LENZERHEIDE, Switzerland — Park City's Ted Ligety clinched the World Cup giant slalom title on Friday after the race was canceled because of poor weather, adding to the world championships gold medal he earned last month.
Ligety won his third World Cup crystal globe trophy in four years, beating Phil Mahre's U.S. men's record of two giant slalom titles in 1982 and '83. Ligety led the standings all season, and finished 77 points ahead of Aksel Lund Svindal of Norway after six races.
"Having accomplished both of these things is pretty awesome," Ligety told The Associated Press. "I definitely wanted to get the medal. And you're always wanting to go for the season's title because it's a better indicator of your skiing."
His eight career giant slalom race wins in the World Cup trails teammate Bode Miller, the 2004 discipline champion, who has nine.
Ligety opened the season with a three-win streak at Beaver Creek, Colo.; Val d'Isere, France; and Alta Badia, Italy. He was also third, trailing by just 0.12 seconds, at Kranjska Gora, Slovenia.
"Winning titles is a big deal. These are the things you are remembered by and a measure of your consistency," Ligety said.
Ligety dominated in many races with a clean, aggressive style of skiing. In Alta Badia, he knocked Olympic champion Carlo Janka out of the lead with a run that had the Swiss racer visibly astonished at the American's time.
"I was definitely happy with the way I won it this year," Ligety said. "Last year, I didn't feel like I skied all that amazingly. This time, I skied the way I wanted to."
Race officials called off the giant slalom at 7 a.m. local time after struggling with persistent rain and warm temperatures. Ligety was sleeping when he received news of his title from U.S. men's ski team head coach Sasha Rearick.
"I woke up to a text from Sasha — then rolled over and went back to sleep. The coaches then asked me to come down for a little champagne," he said.
World Cup organizers allowed the women's slalom to go on Friday. The races on Friday and Saturday will help decide the overall World Cup title winner.
WOMEN'S DOWNHILL: Lindsey Vonn and Maria Riesch predicted their five-month fight for the World Cup overall title would come down to the last race.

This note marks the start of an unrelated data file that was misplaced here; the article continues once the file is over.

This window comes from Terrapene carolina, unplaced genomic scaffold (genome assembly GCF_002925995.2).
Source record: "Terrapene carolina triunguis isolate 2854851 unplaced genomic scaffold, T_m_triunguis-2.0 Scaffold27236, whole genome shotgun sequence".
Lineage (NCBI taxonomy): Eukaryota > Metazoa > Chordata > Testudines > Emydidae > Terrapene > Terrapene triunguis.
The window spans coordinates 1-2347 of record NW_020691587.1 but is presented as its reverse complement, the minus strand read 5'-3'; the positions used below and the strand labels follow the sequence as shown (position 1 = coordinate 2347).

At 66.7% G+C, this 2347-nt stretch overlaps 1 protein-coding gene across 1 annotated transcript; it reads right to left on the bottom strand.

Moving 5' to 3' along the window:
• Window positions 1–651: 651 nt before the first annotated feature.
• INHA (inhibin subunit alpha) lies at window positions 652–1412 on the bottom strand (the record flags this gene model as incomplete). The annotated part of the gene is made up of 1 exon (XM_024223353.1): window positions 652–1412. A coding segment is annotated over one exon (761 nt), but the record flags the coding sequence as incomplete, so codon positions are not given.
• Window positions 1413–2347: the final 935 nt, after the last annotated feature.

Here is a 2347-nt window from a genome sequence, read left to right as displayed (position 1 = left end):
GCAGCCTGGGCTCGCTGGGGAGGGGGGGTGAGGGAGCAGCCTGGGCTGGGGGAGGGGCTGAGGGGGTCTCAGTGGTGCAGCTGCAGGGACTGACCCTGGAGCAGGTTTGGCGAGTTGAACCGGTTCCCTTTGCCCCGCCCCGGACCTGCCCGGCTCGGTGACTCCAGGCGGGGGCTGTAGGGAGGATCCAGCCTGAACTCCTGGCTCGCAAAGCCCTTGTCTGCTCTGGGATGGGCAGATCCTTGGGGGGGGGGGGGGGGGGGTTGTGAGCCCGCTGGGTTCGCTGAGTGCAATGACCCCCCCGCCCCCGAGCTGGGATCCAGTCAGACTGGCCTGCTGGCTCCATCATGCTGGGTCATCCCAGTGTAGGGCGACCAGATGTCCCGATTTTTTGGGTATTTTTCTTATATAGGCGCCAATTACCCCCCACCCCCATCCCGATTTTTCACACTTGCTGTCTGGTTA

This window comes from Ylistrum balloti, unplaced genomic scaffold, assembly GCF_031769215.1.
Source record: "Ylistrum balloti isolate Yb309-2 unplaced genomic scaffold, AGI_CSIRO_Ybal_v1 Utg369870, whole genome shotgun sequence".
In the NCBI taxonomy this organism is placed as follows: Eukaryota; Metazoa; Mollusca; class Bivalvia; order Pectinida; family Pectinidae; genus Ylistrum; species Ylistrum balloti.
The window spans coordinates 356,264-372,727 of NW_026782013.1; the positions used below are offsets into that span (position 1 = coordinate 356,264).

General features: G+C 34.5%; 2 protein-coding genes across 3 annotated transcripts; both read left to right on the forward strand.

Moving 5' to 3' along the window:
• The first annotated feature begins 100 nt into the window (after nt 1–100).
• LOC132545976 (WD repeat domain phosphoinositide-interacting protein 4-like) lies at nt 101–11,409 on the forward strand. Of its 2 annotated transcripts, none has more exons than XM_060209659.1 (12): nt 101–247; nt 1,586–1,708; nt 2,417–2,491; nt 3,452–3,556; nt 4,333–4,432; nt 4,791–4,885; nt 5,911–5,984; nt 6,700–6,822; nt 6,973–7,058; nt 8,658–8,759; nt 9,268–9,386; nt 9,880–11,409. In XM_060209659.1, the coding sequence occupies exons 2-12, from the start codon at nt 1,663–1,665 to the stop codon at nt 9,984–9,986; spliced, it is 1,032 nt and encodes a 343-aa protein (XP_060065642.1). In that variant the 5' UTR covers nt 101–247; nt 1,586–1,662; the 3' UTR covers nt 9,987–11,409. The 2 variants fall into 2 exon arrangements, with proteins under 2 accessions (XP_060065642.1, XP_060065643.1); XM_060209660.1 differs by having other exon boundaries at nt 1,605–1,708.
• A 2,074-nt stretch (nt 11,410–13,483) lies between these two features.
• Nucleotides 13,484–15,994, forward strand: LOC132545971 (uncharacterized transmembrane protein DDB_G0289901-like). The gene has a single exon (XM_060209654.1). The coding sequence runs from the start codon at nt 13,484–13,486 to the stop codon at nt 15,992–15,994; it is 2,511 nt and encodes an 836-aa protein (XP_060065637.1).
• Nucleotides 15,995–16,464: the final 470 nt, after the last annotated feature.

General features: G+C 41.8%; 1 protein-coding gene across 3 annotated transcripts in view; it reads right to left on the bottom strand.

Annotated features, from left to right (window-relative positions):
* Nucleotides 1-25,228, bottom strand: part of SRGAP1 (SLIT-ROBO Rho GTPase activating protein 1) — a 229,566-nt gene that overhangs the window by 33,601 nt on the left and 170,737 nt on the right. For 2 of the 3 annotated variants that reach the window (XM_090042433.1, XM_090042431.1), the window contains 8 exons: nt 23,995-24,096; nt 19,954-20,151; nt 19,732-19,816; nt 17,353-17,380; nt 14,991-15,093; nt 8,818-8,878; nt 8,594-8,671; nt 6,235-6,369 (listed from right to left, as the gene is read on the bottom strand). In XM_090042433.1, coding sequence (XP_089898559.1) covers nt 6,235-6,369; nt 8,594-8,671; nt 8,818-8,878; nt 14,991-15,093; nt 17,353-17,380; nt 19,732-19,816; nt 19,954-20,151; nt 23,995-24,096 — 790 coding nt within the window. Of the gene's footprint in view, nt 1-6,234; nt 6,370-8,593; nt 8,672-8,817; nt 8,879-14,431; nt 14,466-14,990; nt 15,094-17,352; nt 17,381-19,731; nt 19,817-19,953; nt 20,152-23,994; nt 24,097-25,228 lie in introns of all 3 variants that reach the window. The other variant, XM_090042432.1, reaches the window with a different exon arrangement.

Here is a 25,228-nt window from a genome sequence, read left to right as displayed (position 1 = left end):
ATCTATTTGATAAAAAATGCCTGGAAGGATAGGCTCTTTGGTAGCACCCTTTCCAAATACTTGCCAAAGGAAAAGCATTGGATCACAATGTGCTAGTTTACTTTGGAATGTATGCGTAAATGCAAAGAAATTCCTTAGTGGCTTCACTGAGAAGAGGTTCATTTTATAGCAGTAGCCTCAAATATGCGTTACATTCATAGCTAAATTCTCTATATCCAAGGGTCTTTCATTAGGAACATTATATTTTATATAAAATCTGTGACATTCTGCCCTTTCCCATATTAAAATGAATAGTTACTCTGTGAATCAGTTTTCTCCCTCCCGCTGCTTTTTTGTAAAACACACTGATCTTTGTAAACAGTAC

The forecast Saturday is for sunshine and high drama, with the two-way race for the giant crystal globe trophy to be decided by two giant slalom runs down a steep Swiss hillside.
Vonn is looking to extend her era of domination, trailing by just three points in her bid for a fourth straight title. Riesch, a distant runner-up the past two years, is chasing an elusive first overall crown.
Riesch did just enough to take the lead Friday, finishing fourth while Vonn was 13th in a tense slalom won by Tina Maze of Slovenia.
Yet the German's three-point edge on her American friend can be lost in hundredths of a second, with a race victory worth 100 points.
"I know I have a chance to be in there. I'll fight and see what happens," said Vonn, who led by 27 points following Wednesday's downhill.
It's a perfect scenario for Alpine skiing — two 26-year-old marketable racers, who are best friends and biggest rivals, slugging it out to the end.
"I think my chances are 50-50," Riesch said. "But I won't spend any time thinking about the mathematics. I just want to ski well."
Adding to the tension, giant slalom is the weakest discipline for both women. Neither has a World Cup giant slalom victory, and each has just one top-3 finish this season.
Their unpredictable GS form and quirks of World Cup scoring mean Riesch and Vonn could finish dead even after amassing more than 1,750 points in 34 races.
If Vonn finishes eighth or ninth, and Riesch is one place behind her, they will be tied. Vonn would then win based on a tiebreaker of most race victories this season, where she leads 8-6.
SNOWBOARDING: At Valmalenco, Italy, Lindsey Jacobellis of the United States won a World Cup snowboard cross race on Friday.
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